2. Sight Picture acquisition-after the weapon fires, you need to assess the situation with these three questions
      1. Did I hit the target?
      2. Was the shot effective?
      3. Do I need to make a follow-up shot?
    3. Scan for additional threats and if possible perform a tactical reload. Be sure to follow through after each shot. Several times (especially early on) I found myself firing, popping my head up and then ejecting the round-this is a deadly habit to form. Follow through after every shot.
Excellenct Write up I loved the training I recieved at US training Center. I want to go back for more training, especially shotgun training. I had a couple questions.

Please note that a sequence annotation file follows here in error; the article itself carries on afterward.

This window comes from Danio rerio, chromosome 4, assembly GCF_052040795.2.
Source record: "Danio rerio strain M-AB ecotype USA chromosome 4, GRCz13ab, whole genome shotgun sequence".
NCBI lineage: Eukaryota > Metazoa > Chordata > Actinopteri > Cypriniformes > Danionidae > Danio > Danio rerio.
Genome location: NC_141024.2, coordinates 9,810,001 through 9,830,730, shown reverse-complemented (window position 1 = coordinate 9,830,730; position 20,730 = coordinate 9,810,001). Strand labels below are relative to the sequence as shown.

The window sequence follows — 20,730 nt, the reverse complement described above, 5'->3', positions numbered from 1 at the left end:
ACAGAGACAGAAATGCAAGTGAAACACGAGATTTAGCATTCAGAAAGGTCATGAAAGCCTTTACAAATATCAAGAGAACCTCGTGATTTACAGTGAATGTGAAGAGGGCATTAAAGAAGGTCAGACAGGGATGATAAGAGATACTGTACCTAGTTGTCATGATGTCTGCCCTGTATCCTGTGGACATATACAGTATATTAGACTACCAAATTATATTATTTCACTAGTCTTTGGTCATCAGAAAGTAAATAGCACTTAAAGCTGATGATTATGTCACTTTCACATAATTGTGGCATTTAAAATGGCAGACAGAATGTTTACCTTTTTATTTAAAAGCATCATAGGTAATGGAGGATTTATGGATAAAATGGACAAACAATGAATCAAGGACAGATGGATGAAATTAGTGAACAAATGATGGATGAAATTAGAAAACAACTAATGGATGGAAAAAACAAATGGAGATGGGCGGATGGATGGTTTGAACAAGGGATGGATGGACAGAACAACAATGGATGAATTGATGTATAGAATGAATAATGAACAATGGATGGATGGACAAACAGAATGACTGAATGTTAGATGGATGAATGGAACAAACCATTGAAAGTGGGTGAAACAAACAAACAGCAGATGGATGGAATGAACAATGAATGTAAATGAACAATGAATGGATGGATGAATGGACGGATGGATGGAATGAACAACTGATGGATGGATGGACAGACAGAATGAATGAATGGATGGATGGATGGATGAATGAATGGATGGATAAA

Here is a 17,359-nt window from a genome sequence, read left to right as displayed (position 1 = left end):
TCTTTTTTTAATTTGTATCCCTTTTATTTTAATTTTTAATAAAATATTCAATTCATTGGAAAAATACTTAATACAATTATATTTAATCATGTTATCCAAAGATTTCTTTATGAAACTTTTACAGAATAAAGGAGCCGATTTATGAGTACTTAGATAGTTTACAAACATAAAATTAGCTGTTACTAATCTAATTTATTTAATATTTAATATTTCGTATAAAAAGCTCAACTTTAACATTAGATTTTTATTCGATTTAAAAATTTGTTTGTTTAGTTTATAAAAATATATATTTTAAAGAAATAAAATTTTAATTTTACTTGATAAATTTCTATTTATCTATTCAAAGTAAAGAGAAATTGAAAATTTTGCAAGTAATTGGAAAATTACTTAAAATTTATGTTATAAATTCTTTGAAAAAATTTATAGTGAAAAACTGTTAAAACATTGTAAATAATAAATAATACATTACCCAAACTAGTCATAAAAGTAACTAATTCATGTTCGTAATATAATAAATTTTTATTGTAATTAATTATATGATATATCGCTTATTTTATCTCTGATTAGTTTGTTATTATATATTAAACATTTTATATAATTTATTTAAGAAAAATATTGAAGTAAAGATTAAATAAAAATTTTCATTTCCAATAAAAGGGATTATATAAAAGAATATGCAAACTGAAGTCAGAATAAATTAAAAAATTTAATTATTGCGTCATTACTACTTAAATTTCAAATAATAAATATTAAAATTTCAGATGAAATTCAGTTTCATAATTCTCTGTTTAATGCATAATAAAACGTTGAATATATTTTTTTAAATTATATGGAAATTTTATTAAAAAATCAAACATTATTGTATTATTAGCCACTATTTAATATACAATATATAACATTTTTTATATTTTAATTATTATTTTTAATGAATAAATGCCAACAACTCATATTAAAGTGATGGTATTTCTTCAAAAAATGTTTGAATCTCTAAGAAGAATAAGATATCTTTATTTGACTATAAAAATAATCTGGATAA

For the Tactical reload they had you taking out of your shoulder and putting it in your stomach or on your hip and tactically loading there? Was this part of your "workspace"?

And Just a question did they stress the 360 awareness as part of your scan? One of my favorite drills I took away from my training there was the Instuctor standing behind us holding up the amount of fingers to simulate a new threat. and to engage our target again with that amount of rounds.

For the shotgun what stances did they have? High Ready, Low Ready, and Entry ready?

Thank you again for sharing